Location: New Delhi, Delhi, India
Area: 740000 Sq Ft
Client: Uppal Group
Team: Sanjay Bhardwaj, Tejpal Sangar
Modern Delhi has always struggled with ways to integrate the many historic villages within its metropolitan area. Municipal building rules have not applied to these urban villages and as a result, they have seen unregulated and dense building activity over the past years. They have developed with residential, commercial and industrial activities jostling for space and, with time, edging out the original inhabitants of these villages. Recently, the revised master plan of Delhi provided for a structured framework for incorporating some parts of these village lands into the residential sector of the city. This housing is a result of this change in policy and is situated on an arterial road in the Chandanhaula village of south Delhi.
The long linear site imposed certain restrictions on the kind of development that was possible here. It was decided that the lower 2 floors of the building were to be completely dedicated to community facilities like multipurpose entertainment areas, recreational areas, children's play areas and lifestyle and health facilities like a gymnasium and health spa. In addition, large chunks of open areas were also left to cater to active sports. The result was a long resort-like ambience that runs along the entire length of the building so that a lack of landscaped areas is never felt in the complex.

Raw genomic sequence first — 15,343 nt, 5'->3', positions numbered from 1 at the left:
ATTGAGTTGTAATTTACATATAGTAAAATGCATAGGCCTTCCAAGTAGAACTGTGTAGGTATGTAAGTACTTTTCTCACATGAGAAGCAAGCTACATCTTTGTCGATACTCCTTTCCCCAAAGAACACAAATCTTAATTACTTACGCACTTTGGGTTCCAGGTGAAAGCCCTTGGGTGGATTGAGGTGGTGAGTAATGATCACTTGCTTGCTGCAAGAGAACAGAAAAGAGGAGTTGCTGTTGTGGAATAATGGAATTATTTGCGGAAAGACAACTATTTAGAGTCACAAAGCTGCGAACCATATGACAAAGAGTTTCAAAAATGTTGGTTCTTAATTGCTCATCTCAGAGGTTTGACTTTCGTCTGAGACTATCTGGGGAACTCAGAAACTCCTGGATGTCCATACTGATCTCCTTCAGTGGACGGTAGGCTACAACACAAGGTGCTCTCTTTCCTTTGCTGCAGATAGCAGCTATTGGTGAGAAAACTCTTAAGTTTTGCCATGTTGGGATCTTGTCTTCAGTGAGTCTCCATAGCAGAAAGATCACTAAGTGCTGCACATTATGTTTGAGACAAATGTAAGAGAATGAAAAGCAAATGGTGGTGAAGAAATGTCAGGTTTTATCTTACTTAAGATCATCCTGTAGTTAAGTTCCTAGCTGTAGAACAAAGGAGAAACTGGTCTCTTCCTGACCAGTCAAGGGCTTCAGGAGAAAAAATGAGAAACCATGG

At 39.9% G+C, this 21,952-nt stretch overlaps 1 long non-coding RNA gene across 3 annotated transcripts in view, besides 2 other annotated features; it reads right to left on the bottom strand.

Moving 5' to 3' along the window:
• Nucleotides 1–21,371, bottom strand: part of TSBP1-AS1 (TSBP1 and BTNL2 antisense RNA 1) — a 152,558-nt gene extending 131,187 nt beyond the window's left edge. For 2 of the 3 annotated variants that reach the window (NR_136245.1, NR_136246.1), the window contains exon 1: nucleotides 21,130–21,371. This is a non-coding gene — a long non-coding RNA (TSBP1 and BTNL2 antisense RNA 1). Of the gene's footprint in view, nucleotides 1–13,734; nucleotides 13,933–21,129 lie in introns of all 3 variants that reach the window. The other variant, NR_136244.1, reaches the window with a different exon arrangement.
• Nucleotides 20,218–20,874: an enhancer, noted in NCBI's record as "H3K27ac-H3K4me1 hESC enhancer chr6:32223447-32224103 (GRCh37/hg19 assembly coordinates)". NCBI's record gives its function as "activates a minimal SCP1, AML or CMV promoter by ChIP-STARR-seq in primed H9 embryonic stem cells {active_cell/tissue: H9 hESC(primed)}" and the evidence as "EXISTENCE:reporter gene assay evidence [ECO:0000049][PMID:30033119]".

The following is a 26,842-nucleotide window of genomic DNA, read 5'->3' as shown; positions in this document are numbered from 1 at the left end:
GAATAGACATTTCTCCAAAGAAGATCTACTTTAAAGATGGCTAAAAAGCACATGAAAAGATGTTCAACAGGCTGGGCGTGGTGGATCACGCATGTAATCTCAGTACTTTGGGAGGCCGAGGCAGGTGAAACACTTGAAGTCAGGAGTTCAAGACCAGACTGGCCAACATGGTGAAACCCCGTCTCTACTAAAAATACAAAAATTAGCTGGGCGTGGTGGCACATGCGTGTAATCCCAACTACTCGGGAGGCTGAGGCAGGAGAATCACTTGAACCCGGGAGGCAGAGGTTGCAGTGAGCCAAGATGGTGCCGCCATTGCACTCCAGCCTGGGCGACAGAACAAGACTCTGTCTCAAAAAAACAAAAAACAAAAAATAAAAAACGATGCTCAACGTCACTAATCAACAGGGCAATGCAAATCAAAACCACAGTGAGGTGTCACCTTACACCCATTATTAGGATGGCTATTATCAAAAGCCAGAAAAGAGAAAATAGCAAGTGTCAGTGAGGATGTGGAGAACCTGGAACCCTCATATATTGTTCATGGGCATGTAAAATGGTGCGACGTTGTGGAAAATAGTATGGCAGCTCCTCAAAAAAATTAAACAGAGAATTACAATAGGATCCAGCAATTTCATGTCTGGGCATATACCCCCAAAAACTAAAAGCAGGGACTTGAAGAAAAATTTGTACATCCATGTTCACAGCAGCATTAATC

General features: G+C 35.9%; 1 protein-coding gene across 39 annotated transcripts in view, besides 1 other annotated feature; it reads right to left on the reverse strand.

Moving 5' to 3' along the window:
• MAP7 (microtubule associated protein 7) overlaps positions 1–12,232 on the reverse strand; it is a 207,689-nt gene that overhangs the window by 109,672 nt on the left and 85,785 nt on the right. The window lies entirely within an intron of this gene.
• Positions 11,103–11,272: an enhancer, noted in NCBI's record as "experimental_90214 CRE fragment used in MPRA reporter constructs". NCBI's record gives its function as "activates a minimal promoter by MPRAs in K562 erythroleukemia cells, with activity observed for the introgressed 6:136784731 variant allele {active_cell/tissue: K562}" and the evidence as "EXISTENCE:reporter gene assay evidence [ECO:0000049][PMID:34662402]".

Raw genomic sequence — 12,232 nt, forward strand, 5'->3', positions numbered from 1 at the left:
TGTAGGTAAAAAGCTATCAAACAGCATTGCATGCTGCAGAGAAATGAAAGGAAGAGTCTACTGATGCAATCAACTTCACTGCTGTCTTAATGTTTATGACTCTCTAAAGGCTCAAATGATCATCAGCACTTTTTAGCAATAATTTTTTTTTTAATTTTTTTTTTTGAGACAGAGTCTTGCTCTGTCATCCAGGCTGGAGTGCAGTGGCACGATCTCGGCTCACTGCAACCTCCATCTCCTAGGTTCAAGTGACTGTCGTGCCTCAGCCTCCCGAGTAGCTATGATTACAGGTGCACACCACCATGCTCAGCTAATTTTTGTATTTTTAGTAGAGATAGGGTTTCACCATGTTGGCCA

The apartments have been designed as large luxury houses open onto the north and south sides, maximizing the panoramic views over the surrounding landscape while ensuring that harsh sunlight from the east and west does not increase energy consumption. Large cantilevered decks attached to the living rooms provide for outdoor space with each apartment. These are staggered in plan to give a sense of openness. The plans of the apartments are carefully worked out to provide a certain level of flexibility to the owners. They can be configured as open plan layouts with spaces flowing into one another or segregated into separate rooms in a more traditional manner owing to the structural system adopted for the building.